It features the correct connection but fails to use it as a source for power replenishment, instead opting for a frankly ridiculous and rather chunky power adaptor - although this does provide a slightly speedier way of juicing up your device.
Given the tablet's questionable battery life, this lack of USB charging means any multi-day jaunt, tablet in tow, will see you needing to take yet another charger - a frustrating and somewhat unnecessary hassle.
Bringing the ViewSonic ViewPad 10e back down to reality is its camera. Opting to forgo the near-standard rear-mounted snapper, a 1.3MP CMOS camera on the front supplies poor, grainy images, with truly terrible light management giving most shots an unwanted hue.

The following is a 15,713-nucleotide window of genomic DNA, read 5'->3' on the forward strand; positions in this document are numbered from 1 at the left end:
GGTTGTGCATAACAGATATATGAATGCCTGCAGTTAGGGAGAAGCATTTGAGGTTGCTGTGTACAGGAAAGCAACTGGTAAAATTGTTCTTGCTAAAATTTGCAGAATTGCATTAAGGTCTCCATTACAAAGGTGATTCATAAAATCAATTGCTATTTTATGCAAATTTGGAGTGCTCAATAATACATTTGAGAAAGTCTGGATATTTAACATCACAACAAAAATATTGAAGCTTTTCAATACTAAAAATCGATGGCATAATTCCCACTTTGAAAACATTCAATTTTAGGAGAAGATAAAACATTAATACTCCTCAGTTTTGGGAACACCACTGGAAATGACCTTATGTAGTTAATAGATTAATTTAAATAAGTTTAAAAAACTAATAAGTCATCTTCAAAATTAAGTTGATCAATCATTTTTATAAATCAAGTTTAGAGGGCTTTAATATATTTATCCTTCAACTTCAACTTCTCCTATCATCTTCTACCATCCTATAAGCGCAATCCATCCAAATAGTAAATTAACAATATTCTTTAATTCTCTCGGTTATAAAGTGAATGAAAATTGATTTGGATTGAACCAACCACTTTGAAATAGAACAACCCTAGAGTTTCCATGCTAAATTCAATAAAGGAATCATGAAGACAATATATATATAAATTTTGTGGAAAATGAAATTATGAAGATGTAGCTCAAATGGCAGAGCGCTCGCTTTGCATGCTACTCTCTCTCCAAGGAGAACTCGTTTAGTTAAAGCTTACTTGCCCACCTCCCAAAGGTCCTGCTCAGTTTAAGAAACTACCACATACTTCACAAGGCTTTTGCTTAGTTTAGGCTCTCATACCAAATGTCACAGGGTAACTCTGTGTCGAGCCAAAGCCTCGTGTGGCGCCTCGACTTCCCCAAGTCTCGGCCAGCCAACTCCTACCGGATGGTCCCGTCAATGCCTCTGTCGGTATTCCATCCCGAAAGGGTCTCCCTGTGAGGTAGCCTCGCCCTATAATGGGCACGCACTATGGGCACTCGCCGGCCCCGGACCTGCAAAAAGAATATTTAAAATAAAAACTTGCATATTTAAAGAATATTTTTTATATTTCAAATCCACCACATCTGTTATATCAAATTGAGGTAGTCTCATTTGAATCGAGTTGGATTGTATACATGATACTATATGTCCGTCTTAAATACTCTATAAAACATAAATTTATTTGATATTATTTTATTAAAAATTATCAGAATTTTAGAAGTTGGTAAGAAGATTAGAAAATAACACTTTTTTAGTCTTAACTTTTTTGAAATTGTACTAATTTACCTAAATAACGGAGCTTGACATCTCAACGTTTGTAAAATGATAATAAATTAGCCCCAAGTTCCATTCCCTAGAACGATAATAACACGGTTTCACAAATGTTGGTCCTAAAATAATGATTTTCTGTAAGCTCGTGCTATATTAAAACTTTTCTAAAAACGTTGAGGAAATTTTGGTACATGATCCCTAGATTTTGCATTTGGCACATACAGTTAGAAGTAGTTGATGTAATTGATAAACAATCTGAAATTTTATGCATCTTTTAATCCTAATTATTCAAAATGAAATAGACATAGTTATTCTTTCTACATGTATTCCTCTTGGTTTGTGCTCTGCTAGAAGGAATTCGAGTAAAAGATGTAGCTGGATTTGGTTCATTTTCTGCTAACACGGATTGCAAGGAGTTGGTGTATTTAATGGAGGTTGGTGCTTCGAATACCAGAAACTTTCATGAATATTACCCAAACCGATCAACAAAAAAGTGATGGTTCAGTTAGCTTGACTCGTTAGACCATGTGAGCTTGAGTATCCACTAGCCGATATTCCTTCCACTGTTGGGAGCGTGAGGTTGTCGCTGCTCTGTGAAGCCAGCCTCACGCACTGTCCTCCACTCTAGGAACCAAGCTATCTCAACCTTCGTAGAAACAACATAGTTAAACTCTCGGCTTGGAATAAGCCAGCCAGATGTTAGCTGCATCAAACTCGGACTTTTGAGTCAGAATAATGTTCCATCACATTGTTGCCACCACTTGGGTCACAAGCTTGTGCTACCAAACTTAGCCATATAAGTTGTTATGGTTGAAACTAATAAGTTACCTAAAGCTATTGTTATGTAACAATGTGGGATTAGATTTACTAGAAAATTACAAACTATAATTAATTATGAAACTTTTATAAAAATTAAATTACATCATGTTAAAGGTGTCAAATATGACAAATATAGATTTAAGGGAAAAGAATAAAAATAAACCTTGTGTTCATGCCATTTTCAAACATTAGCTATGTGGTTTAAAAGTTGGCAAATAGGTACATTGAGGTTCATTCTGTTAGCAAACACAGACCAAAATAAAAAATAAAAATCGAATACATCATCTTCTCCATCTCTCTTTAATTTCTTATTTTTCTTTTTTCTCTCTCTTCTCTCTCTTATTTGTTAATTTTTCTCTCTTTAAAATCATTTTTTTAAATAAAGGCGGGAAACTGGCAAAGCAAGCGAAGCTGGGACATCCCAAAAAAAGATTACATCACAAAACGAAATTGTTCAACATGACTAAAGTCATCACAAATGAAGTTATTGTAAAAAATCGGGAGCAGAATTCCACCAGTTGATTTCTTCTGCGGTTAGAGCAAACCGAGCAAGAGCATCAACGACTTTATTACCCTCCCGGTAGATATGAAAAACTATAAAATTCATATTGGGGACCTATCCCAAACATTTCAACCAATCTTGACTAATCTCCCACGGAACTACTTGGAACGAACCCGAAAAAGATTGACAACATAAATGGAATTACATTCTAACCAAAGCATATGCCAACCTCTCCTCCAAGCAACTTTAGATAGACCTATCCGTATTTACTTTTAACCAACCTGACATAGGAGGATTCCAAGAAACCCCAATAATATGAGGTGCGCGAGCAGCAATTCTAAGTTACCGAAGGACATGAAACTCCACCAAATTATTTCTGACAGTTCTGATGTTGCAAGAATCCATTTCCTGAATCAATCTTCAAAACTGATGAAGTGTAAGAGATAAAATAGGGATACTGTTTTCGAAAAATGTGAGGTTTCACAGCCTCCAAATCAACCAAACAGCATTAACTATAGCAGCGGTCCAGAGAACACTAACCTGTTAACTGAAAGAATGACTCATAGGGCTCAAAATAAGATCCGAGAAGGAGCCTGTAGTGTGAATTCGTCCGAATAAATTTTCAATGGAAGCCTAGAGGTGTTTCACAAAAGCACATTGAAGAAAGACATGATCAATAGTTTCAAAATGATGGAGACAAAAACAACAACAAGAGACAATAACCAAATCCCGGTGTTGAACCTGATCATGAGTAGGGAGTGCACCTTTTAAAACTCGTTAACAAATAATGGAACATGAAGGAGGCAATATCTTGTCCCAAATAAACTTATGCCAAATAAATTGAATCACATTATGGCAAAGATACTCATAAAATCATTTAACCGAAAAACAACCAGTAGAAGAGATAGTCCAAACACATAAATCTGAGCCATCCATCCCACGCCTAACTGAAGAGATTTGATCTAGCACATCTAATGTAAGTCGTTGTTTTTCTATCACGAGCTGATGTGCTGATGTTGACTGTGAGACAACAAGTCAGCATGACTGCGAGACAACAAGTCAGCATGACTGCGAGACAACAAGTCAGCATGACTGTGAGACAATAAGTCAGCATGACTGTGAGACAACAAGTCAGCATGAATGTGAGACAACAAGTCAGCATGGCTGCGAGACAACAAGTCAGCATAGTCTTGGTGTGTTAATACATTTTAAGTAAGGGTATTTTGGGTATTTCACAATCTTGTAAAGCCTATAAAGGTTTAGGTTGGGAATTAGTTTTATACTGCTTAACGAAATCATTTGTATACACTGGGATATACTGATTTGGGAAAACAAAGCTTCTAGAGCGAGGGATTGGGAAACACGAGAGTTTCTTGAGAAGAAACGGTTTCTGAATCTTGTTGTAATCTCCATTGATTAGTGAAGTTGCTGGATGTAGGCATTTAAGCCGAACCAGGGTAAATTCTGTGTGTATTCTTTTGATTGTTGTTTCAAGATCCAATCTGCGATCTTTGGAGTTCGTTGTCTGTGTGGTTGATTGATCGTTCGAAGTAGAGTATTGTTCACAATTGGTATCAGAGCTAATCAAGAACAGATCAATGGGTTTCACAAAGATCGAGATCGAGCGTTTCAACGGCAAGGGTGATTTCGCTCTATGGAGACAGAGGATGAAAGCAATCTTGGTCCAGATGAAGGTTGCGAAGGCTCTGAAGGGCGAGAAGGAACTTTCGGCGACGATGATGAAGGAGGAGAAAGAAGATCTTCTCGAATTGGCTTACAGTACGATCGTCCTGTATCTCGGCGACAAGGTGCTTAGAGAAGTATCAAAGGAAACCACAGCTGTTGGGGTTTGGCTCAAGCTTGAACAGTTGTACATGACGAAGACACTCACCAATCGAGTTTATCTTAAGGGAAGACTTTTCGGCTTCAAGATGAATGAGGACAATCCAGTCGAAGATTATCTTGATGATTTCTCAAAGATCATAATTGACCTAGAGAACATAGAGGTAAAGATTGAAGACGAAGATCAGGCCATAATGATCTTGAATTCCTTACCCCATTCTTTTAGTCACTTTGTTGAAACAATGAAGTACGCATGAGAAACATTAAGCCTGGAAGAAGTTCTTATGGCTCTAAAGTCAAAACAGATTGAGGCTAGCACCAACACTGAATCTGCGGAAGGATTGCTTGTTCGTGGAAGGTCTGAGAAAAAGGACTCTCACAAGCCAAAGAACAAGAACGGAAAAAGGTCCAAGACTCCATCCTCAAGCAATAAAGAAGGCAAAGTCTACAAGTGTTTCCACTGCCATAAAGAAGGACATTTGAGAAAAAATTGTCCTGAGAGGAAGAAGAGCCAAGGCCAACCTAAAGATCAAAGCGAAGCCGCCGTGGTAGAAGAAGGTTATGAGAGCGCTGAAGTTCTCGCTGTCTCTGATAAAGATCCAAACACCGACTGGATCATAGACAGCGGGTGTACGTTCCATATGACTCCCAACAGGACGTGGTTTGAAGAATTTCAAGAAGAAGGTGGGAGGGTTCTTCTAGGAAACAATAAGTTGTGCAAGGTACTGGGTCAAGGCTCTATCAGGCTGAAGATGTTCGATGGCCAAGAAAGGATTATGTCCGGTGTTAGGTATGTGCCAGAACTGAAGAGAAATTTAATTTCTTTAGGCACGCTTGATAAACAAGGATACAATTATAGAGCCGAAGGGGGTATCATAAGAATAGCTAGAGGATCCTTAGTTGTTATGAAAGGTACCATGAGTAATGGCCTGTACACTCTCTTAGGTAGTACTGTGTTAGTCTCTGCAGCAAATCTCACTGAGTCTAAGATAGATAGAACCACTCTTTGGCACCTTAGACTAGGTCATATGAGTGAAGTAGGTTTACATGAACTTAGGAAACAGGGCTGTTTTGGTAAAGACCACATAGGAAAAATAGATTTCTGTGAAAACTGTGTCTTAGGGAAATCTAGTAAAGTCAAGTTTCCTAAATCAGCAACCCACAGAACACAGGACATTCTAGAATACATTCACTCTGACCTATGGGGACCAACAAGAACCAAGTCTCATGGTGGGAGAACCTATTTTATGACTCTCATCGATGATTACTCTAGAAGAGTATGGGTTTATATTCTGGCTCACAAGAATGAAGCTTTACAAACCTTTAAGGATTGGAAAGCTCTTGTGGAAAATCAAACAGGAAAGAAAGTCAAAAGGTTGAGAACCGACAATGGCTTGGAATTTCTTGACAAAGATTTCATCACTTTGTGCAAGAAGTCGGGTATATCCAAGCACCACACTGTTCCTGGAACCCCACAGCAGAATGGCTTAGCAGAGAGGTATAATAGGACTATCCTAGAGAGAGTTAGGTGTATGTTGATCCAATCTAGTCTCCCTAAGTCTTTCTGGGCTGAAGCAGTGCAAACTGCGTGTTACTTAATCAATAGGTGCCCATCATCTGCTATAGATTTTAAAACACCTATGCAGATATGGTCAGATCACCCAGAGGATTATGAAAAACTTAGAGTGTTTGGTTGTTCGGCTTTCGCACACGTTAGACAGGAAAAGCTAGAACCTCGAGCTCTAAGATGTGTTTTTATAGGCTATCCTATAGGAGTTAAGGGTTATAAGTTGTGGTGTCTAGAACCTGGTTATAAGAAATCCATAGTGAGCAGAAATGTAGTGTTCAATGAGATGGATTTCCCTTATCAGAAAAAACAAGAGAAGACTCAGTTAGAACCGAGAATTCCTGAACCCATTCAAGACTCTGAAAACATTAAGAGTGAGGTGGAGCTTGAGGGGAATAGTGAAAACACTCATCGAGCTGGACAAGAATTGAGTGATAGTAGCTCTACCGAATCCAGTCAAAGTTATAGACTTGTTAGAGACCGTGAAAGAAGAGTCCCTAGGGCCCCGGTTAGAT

Headed by an oversized address bar, ViewSonic has used the navigational space of the ViewPad 10e's browser poorly, with an awkwardly positioned and unnecessarily small back button the only navigational tool on offer.
With no ability to skip forward to a recently viewed page or even refresh the one you're currently on, the need to download a replacement browser will no doubt be top of many users' to-do lists.
While the browser loads pages in a respectable time, just marginally slower than the iPad's Safari browser and the offering found on the Motorola Xoom 2 Media Edition, the ViewPad struggled to render images quickly when zooming in on content, creating stuttering.
A major bugbear of the ViewPad's browser is its keyboard. An unpleasant affair that's poorly scaled, the on-screen QWERTY lacks a number of essential shortcuts such as a dedicated '.com' button - a simple yet affective feature that saves the tiresome repetition of entering the most-used URL suffix. This poor keyboard means another trip to the device's app store is required, to download a replacement.